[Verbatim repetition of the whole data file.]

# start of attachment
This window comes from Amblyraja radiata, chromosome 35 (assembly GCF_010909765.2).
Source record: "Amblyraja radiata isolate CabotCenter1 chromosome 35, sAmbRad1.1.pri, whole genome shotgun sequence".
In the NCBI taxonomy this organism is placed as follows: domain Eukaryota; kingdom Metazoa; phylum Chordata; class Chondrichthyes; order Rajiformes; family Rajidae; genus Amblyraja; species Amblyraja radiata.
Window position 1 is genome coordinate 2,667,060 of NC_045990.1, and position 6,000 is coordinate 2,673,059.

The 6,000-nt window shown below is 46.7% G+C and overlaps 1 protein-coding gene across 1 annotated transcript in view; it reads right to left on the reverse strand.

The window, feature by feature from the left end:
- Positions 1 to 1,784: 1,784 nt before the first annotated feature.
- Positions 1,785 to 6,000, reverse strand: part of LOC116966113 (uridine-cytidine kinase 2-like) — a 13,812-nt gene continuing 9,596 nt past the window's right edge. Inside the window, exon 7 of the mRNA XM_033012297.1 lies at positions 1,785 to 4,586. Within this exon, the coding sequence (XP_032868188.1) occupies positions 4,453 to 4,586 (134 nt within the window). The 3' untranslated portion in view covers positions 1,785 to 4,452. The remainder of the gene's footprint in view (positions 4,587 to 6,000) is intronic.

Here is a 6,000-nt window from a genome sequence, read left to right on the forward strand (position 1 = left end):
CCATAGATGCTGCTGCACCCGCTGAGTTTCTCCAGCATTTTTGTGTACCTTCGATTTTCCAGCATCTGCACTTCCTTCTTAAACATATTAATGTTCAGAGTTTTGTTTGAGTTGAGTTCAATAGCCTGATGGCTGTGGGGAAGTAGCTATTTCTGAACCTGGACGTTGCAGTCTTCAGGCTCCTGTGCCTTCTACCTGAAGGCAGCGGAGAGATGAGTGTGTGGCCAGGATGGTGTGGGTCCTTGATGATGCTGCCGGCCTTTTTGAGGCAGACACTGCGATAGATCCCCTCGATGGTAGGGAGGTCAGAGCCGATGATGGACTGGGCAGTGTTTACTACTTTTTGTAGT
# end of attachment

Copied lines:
This window comes from Amblyraja radiata, chromosome 35 (assembly GCF_010909765.2).
Source record: "Amblyraja radiata isolate CabotCenter1 chromosome 35, sAmbRad1.1.pri, whole genome shotgun sequence".
In the NCBI taxonomy this organism is placed as follows: domain Eukaryota; kingdom Metazoa; phylum Chordata; class Chondrichthyes; order Rajiformes; family Rajidae; genus Amblyraja; species Amblyraja radiata.
Window position 1 is genome coordinate 2,667,060 of NC_045990.1, and position 6,000 is coordinate 2,673,059.

The 6,000-nt window shown below is 46.7% G+C and overlaps 1 protein-coding gene across 1 annotated transcript in view; it reads right to left on the reverse strand.

The window, feature by feature from the left end:
- Positions 1 to 1,784: 1,784 nt before the first annotated feature.
- Positions 1,785 to 6,000, reverse strand: part of LOC116966113 (uridine-cytidine kinase 2-like) — a 13,812-nt gene continuing 9,596 nt past the window's right edge. Inside the window, exon 7 of the mRNA XM_033012297.1 lies at positions 1,785 to 4,586. Within this exon, the coding sequence (XP_032868188.1) occupies positions 4,453 to 4,586 (134 nt within the window). The 3' untranslated portion in view covers positions 1,785 to 4,452. The remainder of the gene's footprint in view (positions 4,587 to 6,000) is intronic.

Here is a 6,000-nt window from a genome sequence, read left to right on the forward strand (position 1 = left end):
CCATAGATGCTGCTGCACCCGCTGAGTTTCTCCAGCATTTTTGTGTACCTTCGATTTTCCAGCATCTGCACTTCCTTCTTAAACATATTAATGTTCAGAGTTTTGTTTGAGTTGAGTTCAATAGCCTGATGGCTGTGGGGAAGTAGCTATTTCTGAACCTGGACGTTGCAGTCTTCAGGCTCCTGTGCCTTCTACCTGAAGGCAGCGGAGAGATGAGTGTGTGGCCAGGATGGTGTGGGTCCTTGATGATGCTGCCGGCCTTTTTGAGGCAGACACTGCGATAGATCCCCTCGATGGTAGGGAGGTCAGAGCCGATGATGGACTGGGCAGTGTTTACTACTTTTTGTAGT